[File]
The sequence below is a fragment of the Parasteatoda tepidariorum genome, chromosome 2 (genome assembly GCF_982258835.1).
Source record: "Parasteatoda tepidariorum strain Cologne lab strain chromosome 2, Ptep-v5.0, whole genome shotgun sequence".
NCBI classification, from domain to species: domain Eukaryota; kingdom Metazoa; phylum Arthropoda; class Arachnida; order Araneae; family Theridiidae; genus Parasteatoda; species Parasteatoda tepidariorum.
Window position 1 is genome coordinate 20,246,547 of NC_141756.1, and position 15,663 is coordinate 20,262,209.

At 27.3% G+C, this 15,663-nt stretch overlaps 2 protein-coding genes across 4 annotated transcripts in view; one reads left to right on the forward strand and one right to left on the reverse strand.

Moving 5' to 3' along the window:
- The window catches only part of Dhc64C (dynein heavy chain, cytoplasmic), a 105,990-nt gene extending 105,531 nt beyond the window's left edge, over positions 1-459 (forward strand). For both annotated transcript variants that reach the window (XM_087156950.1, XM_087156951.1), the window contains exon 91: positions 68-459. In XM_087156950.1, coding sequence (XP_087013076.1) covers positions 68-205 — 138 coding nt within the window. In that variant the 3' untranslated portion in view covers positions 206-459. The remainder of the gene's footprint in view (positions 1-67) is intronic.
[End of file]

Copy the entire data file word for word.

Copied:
The sequence below is a fragment of the Parasteatoda tepidariorum genome, chromosome 2 (genome assembly GCF_982258835.1).
Source record: "Parasteatoda tepidariorum strain Cologne lab strain chromosome 2, Ptep-v5.0, whole genome shotgun sequence".
NCBI classification, from domain to species: domain Eukaryota; kingdom Metazoa; phylum Arthropoda; class Arachnida; order Araneae; family Theridiidae; genus Parasteatoda; species Parasteatoda tepidariorum.
Window position 1 is genome coordinate 20,246,547 of NC_141756.1, and position 15,663 is coordinate 20,262,209.

At 27.3% G+C, this 15,663-nt stretch overlaps 2 protein-coding genes across 4 annotated transcripts in view; one reads left to right on the forward strand and one right to left on the reverse strand.

Moving 5' to 3' along the window:
- The window catches only part of Dhc64C (dynein heavy chain, cytoplasmic), a 105,990-nt gene extending 105,531 nt beyond the window's left edge, over positions 1-459 (forward strand). For both annotated transcript variants that reach the window (XM_087156950.1, XM_087156951.1), the window contains exon 91: positions 68-459. In XM_087156950.1, coding sequence (XP_087013076.1) covers positions 68-205 — 138 coding nt within the window. In that variant the 3' untranslated portion in view covers positions 206-459. The remainder of the gene's footprint in view (positions 1-67) is intronic.